3-4 point low approach three-space high pincer, two-point jump, tenuki
It is seen frequently enough in contemporary pro games that Black will here ignore - probably playing into the marked area to support the pincer stone . Since is usually played to avoid a severe counter-pincer, this may simply be a logical strategy.
White then plays to challenge to make life. There isn't too much difficulty for Black to live somehow, with possibilities at each of the marked points. If Black does so early in the game, White will undoubtedly gain a thick outside position.
If that is the case, though, it is probably true that is better placed where it is, rather than at a, b or c. The same tenuki strategy has been tried with each of them: in case c, the three-space low pincer, there are half-a-dozen Go Seigen games featuring this idea.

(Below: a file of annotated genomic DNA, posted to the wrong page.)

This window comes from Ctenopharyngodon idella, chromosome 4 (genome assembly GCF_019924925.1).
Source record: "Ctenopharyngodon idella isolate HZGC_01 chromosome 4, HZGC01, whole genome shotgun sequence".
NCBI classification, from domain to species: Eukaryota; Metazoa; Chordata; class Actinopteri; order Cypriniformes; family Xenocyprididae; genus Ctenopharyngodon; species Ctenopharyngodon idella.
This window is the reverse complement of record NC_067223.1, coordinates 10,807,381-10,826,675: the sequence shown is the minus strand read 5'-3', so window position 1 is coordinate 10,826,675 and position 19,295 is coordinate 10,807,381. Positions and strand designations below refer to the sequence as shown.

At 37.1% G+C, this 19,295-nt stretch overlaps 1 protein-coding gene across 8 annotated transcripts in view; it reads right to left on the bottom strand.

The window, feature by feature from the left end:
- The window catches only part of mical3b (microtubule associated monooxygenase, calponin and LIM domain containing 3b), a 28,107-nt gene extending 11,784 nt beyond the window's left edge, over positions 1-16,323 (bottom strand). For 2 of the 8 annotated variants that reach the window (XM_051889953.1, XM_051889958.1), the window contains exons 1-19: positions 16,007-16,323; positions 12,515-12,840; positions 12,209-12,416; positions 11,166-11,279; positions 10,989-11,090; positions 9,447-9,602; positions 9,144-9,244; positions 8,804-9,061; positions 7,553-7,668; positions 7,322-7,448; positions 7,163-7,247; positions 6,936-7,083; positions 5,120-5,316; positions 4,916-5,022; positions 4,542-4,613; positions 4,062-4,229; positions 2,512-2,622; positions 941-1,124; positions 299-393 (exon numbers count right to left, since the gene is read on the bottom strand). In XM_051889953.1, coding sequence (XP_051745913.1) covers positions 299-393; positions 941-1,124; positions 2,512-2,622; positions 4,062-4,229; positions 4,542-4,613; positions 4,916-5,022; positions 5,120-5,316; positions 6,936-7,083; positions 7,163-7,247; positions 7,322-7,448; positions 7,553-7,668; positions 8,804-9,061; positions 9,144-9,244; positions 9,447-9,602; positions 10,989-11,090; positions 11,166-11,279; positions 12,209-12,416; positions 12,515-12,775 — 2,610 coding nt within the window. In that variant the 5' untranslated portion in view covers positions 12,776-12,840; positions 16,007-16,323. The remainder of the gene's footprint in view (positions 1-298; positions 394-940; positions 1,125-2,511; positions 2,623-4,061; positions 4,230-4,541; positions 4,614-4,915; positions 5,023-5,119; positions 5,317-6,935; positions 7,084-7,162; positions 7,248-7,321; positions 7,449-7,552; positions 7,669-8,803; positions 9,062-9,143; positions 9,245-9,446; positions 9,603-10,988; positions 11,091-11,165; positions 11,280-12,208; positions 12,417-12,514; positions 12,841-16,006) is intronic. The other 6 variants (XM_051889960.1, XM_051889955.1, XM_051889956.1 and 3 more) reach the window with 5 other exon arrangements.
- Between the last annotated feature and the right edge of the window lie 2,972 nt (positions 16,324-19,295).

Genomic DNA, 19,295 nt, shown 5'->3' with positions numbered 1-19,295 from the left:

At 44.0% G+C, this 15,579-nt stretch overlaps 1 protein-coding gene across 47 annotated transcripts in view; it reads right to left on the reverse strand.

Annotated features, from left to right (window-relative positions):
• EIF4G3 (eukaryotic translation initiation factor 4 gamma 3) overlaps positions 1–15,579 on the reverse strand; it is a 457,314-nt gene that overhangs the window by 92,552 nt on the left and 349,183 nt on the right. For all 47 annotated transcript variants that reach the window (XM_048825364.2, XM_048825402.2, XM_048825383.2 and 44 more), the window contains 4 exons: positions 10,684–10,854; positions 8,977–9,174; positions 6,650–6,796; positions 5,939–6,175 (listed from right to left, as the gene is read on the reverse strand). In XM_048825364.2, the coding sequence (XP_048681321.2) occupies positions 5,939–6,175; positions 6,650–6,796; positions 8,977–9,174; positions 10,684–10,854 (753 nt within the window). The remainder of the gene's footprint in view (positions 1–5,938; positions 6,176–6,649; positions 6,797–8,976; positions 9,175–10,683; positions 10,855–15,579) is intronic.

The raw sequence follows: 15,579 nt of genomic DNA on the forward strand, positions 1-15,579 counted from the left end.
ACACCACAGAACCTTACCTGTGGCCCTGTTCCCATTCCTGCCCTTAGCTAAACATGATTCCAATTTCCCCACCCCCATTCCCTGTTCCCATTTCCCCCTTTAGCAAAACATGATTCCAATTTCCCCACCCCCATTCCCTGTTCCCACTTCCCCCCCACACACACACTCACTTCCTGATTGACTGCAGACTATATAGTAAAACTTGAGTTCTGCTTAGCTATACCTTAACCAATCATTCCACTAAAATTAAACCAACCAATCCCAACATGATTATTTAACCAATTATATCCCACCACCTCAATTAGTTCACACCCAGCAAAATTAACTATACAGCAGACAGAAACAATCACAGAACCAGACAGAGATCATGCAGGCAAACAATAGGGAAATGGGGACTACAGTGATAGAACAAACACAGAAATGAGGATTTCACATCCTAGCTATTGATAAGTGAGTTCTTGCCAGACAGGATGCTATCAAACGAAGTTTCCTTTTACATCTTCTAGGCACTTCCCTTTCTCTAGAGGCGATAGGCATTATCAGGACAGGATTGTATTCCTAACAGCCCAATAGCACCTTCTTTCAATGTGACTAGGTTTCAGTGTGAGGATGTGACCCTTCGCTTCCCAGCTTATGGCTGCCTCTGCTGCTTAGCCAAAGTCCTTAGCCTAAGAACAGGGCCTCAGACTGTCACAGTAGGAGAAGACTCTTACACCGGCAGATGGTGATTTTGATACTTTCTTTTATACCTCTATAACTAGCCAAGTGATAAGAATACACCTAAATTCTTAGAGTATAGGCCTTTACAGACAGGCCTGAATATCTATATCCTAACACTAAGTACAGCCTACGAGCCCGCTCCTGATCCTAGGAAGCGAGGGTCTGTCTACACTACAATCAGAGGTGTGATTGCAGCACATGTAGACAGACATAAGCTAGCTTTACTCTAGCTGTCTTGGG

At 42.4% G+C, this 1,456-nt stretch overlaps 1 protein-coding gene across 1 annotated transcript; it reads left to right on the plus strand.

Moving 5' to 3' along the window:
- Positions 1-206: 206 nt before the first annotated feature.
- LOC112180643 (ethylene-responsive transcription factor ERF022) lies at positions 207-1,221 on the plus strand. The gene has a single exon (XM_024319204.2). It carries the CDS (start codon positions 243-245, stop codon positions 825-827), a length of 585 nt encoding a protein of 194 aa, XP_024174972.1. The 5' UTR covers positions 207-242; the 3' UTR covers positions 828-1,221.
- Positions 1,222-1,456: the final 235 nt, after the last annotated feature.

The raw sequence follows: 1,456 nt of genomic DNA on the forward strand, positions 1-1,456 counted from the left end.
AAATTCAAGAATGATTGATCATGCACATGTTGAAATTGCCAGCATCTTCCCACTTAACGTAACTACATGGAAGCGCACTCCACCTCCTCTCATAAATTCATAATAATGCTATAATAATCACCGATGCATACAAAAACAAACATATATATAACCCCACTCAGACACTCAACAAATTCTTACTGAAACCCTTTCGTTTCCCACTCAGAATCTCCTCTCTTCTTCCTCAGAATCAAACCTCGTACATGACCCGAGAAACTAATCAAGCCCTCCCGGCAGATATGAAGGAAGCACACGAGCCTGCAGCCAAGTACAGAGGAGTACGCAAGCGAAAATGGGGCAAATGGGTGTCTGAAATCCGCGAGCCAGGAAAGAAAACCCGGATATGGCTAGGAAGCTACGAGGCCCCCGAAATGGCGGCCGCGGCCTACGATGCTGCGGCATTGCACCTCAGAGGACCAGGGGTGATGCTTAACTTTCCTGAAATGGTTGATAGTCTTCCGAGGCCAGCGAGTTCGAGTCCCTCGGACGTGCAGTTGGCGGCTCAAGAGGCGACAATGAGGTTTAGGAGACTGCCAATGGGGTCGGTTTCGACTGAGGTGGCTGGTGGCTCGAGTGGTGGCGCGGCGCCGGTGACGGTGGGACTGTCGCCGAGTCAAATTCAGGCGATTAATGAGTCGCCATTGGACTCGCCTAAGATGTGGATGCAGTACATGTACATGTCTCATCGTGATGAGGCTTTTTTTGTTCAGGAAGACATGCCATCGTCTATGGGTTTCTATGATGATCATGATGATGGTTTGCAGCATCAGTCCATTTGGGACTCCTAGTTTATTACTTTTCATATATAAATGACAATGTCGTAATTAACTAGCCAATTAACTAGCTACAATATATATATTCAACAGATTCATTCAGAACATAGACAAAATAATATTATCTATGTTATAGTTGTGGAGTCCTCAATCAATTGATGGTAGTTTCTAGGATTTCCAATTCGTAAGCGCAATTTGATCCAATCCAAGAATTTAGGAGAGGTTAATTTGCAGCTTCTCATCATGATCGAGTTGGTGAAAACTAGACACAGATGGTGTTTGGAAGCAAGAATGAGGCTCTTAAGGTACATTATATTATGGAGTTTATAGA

The corner aji problem here is in fact genuinely intricate.
here is taught (in all these pincer cases) as White's next move here; and as a sabaki play after that. This sequence actually is played by pros, presumably because White build unarguable thickness in sente. There are other ways to play ( at ) that grudge Black such a good result, but aren't clearcut either.